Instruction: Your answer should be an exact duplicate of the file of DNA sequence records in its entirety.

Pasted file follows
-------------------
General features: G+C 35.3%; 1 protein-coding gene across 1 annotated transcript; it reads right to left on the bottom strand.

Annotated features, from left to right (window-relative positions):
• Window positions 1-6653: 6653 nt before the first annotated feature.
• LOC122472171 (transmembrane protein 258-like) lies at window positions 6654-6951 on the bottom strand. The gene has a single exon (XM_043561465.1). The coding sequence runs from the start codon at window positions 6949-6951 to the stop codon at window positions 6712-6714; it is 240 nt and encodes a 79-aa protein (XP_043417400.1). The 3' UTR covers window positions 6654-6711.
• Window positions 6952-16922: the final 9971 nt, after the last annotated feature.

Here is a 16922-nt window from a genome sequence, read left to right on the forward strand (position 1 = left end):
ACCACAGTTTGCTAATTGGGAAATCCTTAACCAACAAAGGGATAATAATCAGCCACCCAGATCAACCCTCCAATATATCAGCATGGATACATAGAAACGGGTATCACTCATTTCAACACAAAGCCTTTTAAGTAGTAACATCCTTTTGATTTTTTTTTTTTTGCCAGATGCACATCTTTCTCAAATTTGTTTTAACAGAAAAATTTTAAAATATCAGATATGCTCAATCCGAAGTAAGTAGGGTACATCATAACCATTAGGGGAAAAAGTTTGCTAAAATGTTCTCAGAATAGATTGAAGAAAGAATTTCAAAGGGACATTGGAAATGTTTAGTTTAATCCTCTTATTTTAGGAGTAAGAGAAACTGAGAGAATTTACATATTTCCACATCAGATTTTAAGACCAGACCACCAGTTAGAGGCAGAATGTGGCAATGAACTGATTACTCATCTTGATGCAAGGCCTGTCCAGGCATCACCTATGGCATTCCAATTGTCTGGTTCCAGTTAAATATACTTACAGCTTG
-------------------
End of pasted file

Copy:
General features: G+C 35.3%; 1 protein-coding gene across 1 annotated transcript; it reads right to left on the bottom strand.

Annotated features, from left to right (window-relative positions):
• Window positions 1-6653: 6653 nt before the first annotated feature.
• LOC122472171 (transmembrane protein 258-like) lies at window positions 6654-6951 on the bottom strand. The gene has a single exon (XM_043561465.1). The coding sequence runs from the start codon at window positions 6949-6951 to the stop codon at window positions 6712-6714; it is 240 nt and encodes a 79-aa protein (XP_043417400.1). The 3' UTR covers window positions 6654-6711.
• Window positions 6952-16922: the final 9971 nt, after the last annotated feature.

Here is a 16922-nt window from a genome sequence, read left to right on the forward strand (position 1 = left end):
ACCACAGTTTGCTAATTGGGAAATCCTTAACCAACAAAGGGATAATAATCAGCCACCCAGATCAACCCTCCAATATATCAGCATGGATACATAGAAACGGGTATCACTCATTTCAACACAAAGCCTTTTAAGTAGTAACATCCTTTTGATTTTTTTTTTTTTGCCAGATGCACATCTTTCTCAAATTTGTTTTAACAGAAAAATTTTAAAATATCAGATATGCTCAATCCGAAGTAAGTAGGGTACATCATAACCATTAGGGGAAAAAGTTTGCTAAAATGTTCTCAGAATAGATTGAAGAAAGAATTTCAAAGGGACATTGGAAATGTTTAGTTTAATCCTCTTATTTTAGGAGTAAGAGAAACTGAGAGAATTTACATATTTCCACATCAGATTTTAAGACCAGACCACCAGTTAGAGGCAGAATGTGGCAATGAACTGATTACTCATCTTGATGCAAGGCCTGTCCAGGCATCACCTATGGCATTCCAATTGTCTGGTTCCAGTTAAATATACTTACAGCTTG